Xcode 12.1 (and prior versions) is unable to deal with symbolicating crash reports if debug information names exceed a certain limit. Trying to symbolicate crash reports with very long names using these Xcode versions leads to Xcode crashing. In most cases, this should not be an issue since the character limit for debug information names is larger than any sensible name length. However, in some specific cases, this could be a real issue. For example, when using heavily templated C++ code, types can get very long and names can exceed this limit, thus breaking symbolication for crash reports containing such names.
Inlined debug info
Debug info is used to map addresses within the process back to source code entities. But it is possible that the location of some code in the compiled binary is different from its location in the source code. This is the case for inlined functions, where the function call gets replaced by the body of the called function. This happens essentially by copying the code from the called function into the calling function. In order to make sure that the code can still be traced back to the source location, the inlining also needs to be reflected in the debug information.
This is done by also adding inlined debug information to the inlined code. The debug information of addresses that correspond to inlined code contains multiple levels of information: the original info of the instruction in the source code, and the location at which the instruction was inlined.
For example, this is what an instruction in
inlined_function, that was inlined into
calling_function, looks like in a stack trace:
Inlining can be repeated an arbitrary number of times, for example, by successively inlining function calls into code that was already inlined itself. Inlined debug information can also be chained to account for cases of multiple levels of inlining.
[ 7] 0x000000010270454f App'regular_function + 47 at ViewController.m:66:3 [ 8] 0x00000001027046b4 App'calling_function [inlined] inlined_function at ViewController.m:79 [ 8] 0x00000001027046b4 App'calling_function + 256 at ViewController.m:98
LLDB always shows the full inlined debug info chain, while other tools do not show any, or only a single level of inlined debug info. Below we show an extract of the exact same crashlog symbolicated by Xcode and LLDB respectively.
Thread 0 name: Dispatch queue: com.apple.main-thread Thread 0 Crashed: 0 App 0x0000000102704550 calling_function + 17744 (ViewController.m:79) 1 App 0x00000001027046f8 some_function + 18168 (ViewController.m:98)
Thread EXC_BAD_ACCESS (SIGSEGV) (KERN_INVALID_ADDRESS at 0x0000000000000000) [ 0] 0x000000010270454f App`calling_function [inlined] nested_inlined_function + 47 at ViewController.m:66:3 [ 0] 0x00000001027046f7 App`calling_function [inlined] inlined_function + 67 at ViewController.m:74:3 [ 0] 0x00000001027046b4 App`calling_function at ViewController.m:79 [ 1] 0x00000001027046b4 App`some_function + 256 at ViewController.m:98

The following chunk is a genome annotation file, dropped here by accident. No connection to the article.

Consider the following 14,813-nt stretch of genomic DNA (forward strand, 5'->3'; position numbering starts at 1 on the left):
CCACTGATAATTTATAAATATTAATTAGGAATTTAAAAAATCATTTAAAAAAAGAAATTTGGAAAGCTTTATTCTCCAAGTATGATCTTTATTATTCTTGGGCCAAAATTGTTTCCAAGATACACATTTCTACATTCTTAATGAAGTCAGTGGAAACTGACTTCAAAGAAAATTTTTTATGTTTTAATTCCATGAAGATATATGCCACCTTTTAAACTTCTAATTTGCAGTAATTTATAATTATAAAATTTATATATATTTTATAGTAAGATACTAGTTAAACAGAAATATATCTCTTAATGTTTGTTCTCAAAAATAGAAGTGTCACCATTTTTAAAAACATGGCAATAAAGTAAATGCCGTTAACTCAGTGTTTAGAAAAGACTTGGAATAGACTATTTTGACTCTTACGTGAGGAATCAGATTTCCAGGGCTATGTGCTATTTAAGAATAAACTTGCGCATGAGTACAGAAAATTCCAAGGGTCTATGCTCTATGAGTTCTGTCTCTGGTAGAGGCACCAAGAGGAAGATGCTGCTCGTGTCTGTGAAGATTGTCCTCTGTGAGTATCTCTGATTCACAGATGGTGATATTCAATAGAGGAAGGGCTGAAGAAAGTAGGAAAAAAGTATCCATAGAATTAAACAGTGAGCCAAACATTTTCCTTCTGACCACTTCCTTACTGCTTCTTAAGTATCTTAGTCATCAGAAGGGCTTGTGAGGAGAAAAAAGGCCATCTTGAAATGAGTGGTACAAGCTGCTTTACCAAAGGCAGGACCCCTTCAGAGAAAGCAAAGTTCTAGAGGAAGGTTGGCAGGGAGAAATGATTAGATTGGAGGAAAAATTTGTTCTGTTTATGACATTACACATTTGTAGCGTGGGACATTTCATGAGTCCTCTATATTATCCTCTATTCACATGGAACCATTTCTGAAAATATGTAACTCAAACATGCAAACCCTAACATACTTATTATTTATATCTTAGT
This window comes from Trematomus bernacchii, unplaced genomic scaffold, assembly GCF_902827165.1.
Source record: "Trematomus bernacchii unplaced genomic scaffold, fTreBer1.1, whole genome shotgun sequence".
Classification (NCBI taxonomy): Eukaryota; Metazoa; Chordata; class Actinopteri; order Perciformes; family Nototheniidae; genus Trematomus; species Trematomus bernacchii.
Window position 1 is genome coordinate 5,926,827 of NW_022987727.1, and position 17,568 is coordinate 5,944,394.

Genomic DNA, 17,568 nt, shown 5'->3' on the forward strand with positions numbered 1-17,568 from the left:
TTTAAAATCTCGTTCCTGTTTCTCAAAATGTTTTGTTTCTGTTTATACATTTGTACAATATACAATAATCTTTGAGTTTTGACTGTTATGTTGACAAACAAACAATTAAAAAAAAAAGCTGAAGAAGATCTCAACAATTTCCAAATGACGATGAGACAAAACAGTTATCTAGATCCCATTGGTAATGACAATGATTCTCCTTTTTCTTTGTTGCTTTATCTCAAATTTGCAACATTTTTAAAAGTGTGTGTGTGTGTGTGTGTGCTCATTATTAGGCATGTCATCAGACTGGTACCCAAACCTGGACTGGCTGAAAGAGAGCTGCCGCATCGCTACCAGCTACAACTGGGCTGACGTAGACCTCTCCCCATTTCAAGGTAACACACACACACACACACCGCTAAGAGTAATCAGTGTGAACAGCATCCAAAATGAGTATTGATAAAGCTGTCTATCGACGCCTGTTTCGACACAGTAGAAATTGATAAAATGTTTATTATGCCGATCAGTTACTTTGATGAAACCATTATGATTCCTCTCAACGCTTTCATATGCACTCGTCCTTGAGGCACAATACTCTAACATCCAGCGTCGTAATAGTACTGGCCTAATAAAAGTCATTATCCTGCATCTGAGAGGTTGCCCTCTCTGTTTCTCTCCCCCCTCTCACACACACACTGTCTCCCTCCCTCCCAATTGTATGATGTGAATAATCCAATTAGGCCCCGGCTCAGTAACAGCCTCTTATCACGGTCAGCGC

It is clear from the example that Xcode is missing a lot of useful information about the origin of the code in the stack trace. Without this inlined debug information there is no way to know which exact source code corresponds to the frame in the stack trace. In the example above for LLDB, we can clearly see that the code at line 66 caused this particular crash. On the other hand, the stack trace symbolicated by Xcode would lead us to believe that the crash occurred at line 79, which just contains a function call to
inlined_function in the source code.
While LLDB has some clear advantages when it comes to the completeness of debugging information in symbolicated crash reports, it’s also important to highlight its shortcomings. Other than requiring manual symbolication and integration, crash reports symbolicated by LLDB can also be incomplete. More concretely, when using crash reports directly exported from your iOS device, as opposed to through Xcode, LLDB is unable to symbolicate system libraries in the crash report by itself. This is because device system library debug information gets synced automatically by Xcode and is used to symbolicate system libraries in crash reports. When exporting directly from the device, this synchronization does not take place, and LLDB will not have access to this debug information. Therefore, we recommend using crash reports exported through Xcode in LLDB to guarantee that system libraries are also fully symbolicated in the crash report.
What if LLDB is unable to symbolicate the crash report?